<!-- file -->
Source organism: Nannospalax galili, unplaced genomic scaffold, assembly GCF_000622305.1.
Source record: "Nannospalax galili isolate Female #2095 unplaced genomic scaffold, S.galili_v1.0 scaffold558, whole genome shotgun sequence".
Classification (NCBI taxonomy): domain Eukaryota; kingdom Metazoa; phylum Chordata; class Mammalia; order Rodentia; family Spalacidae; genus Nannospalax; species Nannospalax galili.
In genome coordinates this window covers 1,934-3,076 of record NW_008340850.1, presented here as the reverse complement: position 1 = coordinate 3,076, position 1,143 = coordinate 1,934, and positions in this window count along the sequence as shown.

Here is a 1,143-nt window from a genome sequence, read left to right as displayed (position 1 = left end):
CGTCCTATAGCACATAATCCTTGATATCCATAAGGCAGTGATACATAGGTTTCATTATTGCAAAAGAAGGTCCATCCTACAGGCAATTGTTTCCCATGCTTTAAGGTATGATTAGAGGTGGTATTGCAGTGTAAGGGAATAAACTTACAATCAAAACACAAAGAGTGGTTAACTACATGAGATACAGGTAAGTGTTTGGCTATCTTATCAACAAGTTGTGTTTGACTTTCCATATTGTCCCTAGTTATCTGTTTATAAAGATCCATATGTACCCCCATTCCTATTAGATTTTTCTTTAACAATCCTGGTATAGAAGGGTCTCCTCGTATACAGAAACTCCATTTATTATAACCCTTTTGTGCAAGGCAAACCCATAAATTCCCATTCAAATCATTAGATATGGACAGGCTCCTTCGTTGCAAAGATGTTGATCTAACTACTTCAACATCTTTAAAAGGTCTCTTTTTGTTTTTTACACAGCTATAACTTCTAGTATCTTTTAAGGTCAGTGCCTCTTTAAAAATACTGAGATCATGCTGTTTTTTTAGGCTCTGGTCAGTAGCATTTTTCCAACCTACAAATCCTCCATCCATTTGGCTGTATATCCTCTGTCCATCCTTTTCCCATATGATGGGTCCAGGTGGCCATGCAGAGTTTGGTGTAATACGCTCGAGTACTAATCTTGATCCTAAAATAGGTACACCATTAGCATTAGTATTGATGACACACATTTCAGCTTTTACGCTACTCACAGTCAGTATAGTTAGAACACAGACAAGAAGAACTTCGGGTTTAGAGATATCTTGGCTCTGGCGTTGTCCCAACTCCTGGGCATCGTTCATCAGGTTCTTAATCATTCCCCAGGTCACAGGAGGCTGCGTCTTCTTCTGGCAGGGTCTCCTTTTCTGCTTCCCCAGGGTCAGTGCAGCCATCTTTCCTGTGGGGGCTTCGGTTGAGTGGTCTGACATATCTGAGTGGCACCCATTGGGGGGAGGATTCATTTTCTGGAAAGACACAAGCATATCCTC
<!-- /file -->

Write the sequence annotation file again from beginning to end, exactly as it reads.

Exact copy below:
Source organism: Nannospalax galili, unplaced genomic scaffold, assembly GCF_000622305.1.
Source record: "Nannospalax galili isolate Female #2095 unplaced genomic scaffold, S.galili_v1.0 scaffold558, whole genome shotgun sequence".
Classification (NCBI taxonomy): domain Eukaryota; kingdom Metazoa; phylum Chordata; class Mammalia; order Rodentia; family Spalacidae; genus Nannospalax; species Nannospalax galili.
In genome coordinates this window covers 1,934-3,076 of record NW_008340850.1, presented here as the reverse complement: position 1 = coordinate 3,076, position 1,143 = coordinate 1,934, and positions in this window count along the sequence as shown.

Here is a 1,143-nt window from a genome sequence, read left to right as displayed (position 1 = left end):
CGTCCTATAGCACATAATCCTTGATATCCATAAGGCAGTGATACATAGGTTTCATTATTGCAAAAGAAGGTCCATCCTACAGGCAATTGTTTCCCATGCTTTAAGGTATGATTAGAGGTGGTATTGCAGTGTAAGGGAATAAACTTACAATCAAAACACAAAGAGTGGTTAACTACATGAGATACAGGTAAGTGTTTGGCTATCTTATCAACAAGTTGTGTTTGACTTTCCATATTGTCCCTAGTTATCTGTTTATAAAGATCCATATGTACCCCCATTCCTATTAGATTTTTCTTTAACAATCCTGGTATAGAAGGGTCTCCTCGTATACAGAAACTCCATTTATTATAACCCTTTTGTGCAAGGCAAACCCATAAATTCCCATTCAAATCATTAGATATGGACAGGCTCCTTCGTTGCAAAGATGTTGATCTAACTACTTCAACATCTTTAAAAGGTCTCTTTTTGTTTTTTACACAGCTATAACTTCTAGTATCTTTTAAGGTCAGTGCCTCTTTAAAAATACTGAGATCATGCTGTTTTTTTAGGCTCTGGTCAGTAGCATTTTTCCAACCTACAAATCCTCCATCCATTTGGCTGTATATCCTCTGTCCATCCTTTTCCCATATGATGGGTCCAGGTGGCCATGCAGAGTTTGGTGTAATACGCTCGAGTACTAATCTTGATCCTAAAATAGGTACACCATTAGCATTAGTATTGATGACACACATTTCAGCTTTTACGCTACTCACAGTCAGTATAGTTAGAACACAGACAAGAAGAACTTCGGGTTTAGAGATATCTTGGCTCTGGCGTTGTCCCAACTCCTGGGCATCGTTCATCAGGTTCTTAATCATTCCCCAGGTCACAGGAGGCTGCGTCTTCTTCTGGCAGGGTCTCCTTTTCTGCTTCCCCAGGGTCAGTGCAGCCATCTTTCCTGTGGGGGCTTCGGTTGAGTGGTCTGACATATCTGAGTGGCACCCATTGGGGGGAGGATTCATTTTCTGGAAAGACACAAGCATATCCTC